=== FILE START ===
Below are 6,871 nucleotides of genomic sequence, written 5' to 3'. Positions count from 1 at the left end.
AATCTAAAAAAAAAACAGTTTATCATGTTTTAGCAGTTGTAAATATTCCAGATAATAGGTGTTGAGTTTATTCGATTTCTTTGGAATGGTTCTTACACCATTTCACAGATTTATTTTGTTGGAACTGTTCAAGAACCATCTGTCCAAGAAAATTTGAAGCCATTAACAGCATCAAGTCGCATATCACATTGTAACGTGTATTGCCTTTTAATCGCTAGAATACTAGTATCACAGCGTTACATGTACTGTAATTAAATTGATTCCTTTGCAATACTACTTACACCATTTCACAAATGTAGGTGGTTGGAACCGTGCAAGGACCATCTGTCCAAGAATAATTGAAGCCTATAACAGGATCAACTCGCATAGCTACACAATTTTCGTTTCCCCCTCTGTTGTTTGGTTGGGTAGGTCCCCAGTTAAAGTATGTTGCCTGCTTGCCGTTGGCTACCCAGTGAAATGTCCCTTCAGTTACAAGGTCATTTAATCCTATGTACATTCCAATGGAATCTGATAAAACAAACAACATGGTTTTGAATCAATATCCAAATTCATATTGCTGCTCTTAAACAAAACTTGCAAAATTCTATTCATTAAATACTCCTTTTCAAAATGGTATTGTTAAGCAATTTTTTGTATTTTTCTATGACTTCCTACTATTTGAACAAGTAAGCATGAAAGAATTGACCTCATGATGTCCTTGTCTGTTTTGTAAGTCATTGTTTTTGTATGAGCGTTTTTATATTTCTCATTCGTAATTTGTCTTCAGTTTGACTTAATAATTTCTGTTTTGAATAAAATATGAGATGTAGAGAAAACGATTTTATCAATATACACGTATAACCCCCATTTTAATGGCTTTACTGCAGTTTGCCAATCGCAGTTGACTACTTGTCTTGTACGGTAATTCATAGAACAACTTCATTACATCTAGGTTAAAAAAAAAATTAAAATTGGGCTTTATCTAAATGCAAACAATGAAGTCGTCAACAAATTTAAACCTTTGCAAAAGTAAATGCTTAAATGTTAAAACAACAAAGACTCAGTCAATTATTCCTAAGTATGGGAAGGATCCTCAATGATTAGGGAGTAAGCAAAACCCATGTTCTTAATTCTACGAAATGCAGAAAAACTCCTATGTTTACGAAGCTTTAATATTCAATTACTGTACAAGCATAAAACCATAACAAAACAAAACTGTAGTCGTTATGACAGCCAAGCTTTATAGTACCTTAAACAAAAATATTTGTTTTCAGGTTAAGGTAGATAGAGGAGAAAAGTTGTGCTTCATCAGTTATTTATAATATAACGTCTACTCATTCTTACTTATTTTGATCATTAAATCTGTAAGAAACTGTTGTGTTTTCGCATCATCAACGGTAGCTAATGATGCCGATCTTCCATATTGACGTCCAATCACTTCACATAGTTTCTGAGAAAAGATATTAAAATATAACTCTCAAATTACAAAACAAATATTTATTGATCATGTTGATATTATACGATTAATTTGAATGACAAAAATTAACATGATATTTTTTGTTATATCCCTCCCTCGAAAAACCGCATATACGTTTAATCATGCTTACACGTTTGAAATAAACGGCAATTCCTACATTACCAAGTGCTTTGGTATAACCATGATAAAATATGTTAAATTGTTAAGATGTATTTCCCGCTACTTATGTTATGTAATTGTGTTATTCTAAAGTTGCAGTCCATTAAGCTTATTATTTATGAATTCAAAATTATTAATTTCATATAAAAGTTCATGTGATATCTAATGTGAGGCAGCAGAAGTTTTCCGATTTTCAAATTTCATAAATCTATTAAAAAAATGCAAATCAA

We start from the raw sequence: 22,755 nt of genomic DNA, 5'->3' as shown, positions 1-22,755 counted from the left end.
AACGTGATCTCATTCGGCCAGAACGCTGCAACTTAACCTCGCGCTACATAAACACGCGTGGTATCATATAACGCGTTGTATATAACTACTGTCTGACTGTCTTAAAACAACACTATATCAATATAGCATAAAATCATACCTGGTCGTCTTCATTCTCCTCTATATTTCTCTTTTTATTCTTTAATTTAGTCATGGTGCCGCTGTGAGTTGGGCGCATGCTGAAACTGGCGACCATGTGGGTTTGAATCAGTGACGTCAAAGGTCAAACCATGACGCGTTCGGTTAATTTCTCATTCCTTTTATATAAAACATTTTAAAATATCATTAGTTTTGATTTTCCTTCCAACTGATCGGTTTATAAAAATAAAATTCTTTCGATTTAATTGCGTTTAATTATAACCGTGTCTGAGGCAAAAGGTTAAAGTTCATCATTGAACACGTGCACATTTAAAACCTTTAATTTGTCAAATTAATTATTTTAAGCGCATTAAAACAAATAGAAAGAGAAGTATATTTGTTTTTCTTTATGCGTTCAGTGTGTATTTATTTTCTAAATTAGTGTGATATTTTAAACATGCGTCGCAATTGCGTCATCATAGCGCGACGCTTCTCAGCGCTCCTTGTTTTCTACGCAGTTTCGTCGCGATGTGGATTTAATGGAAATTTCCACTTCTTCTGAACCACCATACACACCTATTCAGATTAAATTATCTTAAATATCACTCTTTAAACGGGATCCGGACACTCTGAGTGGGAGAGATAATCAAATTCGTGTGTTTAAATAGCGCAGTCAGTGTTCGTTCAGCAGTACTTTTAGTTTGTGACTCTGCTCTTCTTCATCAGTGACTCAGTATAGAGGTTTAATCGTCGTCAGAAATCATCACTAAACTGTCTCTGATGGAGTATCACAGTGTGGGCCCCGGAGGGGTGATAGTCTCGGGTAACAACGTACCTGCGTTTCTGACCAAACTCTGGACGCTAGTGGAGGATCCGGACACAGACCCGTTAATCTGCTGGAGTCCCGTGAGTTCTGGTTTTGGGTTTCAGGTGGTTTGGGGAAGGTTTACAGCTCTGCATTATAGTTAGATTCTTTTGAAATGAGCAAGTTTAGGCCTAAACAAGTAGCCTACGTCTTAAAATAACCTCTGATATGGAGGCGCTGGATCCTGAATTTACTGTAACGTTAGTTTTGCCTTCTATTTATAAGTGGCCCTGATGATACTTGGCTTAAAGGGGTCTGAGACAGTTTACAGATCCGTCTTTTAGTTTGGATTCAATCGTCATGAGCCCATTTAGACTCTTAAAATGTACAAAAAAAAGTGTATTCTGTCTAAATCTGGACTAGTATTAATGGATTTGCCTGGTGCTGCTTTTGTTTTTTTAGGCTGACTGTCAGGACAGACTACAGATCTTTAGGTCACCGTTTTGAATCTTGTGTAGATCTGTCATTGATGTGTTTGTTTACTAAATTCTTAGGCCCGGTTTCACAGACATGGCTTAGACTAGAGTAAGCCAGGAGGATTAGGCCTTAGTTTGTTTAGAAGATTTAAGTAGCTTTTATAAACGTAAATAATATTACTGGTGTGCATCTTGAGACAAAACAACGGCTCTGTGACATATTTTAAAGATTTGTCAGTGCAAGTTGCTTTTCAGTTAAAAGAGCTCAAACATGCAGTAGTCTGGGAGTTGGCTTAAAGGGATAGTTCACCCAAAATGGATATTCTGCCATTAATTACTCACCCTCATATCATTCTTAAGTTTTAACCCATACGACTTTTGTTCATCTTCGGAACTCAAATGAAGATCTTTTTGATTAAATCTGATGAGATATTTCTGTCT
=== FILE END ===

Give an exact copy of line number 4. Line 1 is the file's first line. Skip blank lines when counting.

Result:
AACGTGATCTCATTCGGCCAGAACGCTGCAACTTAACCTCGCGCTACATAAACACGCGTGGTATCATATAACGCGTTGTATATAACTACTGTCTGACTGTCTTAAAACAACACTATATCAATATAGCATAAAATCATACCTGGTCGTCTTCATTCTCCTCTATATTTCTCTTTTTATTCTTTAATTTAGTCATGGTGCCGCTGTGAGTTGGGCGCATGCTGAAACTGGCGACCATGTGGGTTTGAATCAGTGACGTCAAAGGTCAAACCATGACGCGTTCGGTTAATTTCTCATTCCTTTTATATAAAACATTTTAAAATATCATTAGTTTTGATTTTCCTTCCAACTGATCGGTTTATAAAAATAAAATTCTTTCGATTTAATTGCGTTTAATTATAACCGTGTCTGAGGCAAAAGGTTAAAGTTCATCATTGAACACGTGCACATTTAAAACCTTTAATTTGTCAAATTAATTATTTTAAGCGCATTAAAACAAATAGAAAGAGAAGTATATTTGTTTTTCTTTATGCGTTCAGTGTGTATTTATTTTCTAAATTAGTGTGATATTTTAAACATGCGTCGCAATTGCGTCATCATAGCGCGACGCTTCTCAGCGCTCCTTGTTTTCTACGCAGTTTCGTCGCGATGTGGATTTAATGGAAATTTCCACTTCTTCTGAACCACCATACACACCTATTCAGATTAAATTATCTTAAATATCACTCTTTAAACGGGATCCGGACACTCTGAGTGGGAGAGATAATCAAATTCGTGTGTTTAAATAGCGCAGTCAGTGTTCGTTCAGCAGTACTTTTAGTTTGTGACTCTGCTCTTCTTCATCAGTGACTCAGTATAGAGGTTTAATCGTCGTCAGAAATCATCACTAAACTGTCTCTGATGGAGTATCACAGTGTGGGCCCCGGAGGGGTGATAGTCTCGGGTAACAACGTACCTGCGTTTCTGACCAAACTCTGGACGCTAGTGGAGGATCCGGACACAGACCCGTTAATCTGCTGGAGTCCCGTGAGTTCTGGTTTTGGGTTTCAGGTGGTTTGGGGAAGGTTTACAGCTCTGCATTATAGTTAGATTCTTTTGAAATGAGCAAGTTTAGGCCTAAACAAGTAGCCTACGTCTTAAAATAACCTCTGATATGGAGGCGCTGGATCCTGAATTTACTGTAACGTTAGTTTTGCCTTCTATTTATAAGTGGCCCTGATGATACTTGGCTTAAAGGGGTCTGAGACAGTTTACAGATCCGTCTTTTAGTTTGGATTCAATCGTCATGAGCCCATTTAGACTCTTAAAATGTACAAAAAAAAGTGTATTCTGTCTAAATCTGGACTAGTATTAATGGATTTGCCTGGTGCTGCTTTTGTTTTTTTAGGCTGACTGTCAGGACAGACTACAGATCTTTAGGTCACCGTTTTGAATCTTGTGTAGATCTGTCATTGATGTGTTTGTTTACTAAATTCTTAGGCCCGGTTTCACAGACATGGCTTAGACTAGAGTAAGCCAGGAGGATTAGGCCTTAGTTTGTTTAGAAGATTTAAGTAGCTTTTATAAACGTAAATAATATTACTGGTGTGCATCTTGAGACAAAACAACGGCTCTGTGACATATTTTAAAGATTTGTCAGTGCAAGTTGCTTTTCAGTTAAAAGAGCTCAAACATGCAGTAGTCTGGGAGTTGGCTTAAAGGGATAGTTCACCCAAAATGGATATTCTGCCATTAATTACTCACCCTCATATCATTCTTAAGTTTTAACCCATACGACTTTTGTTCATCTTCGGAACTCAAATGAAGATCTTTTTGATTAAATCTGATGAGATATTTCTGTCT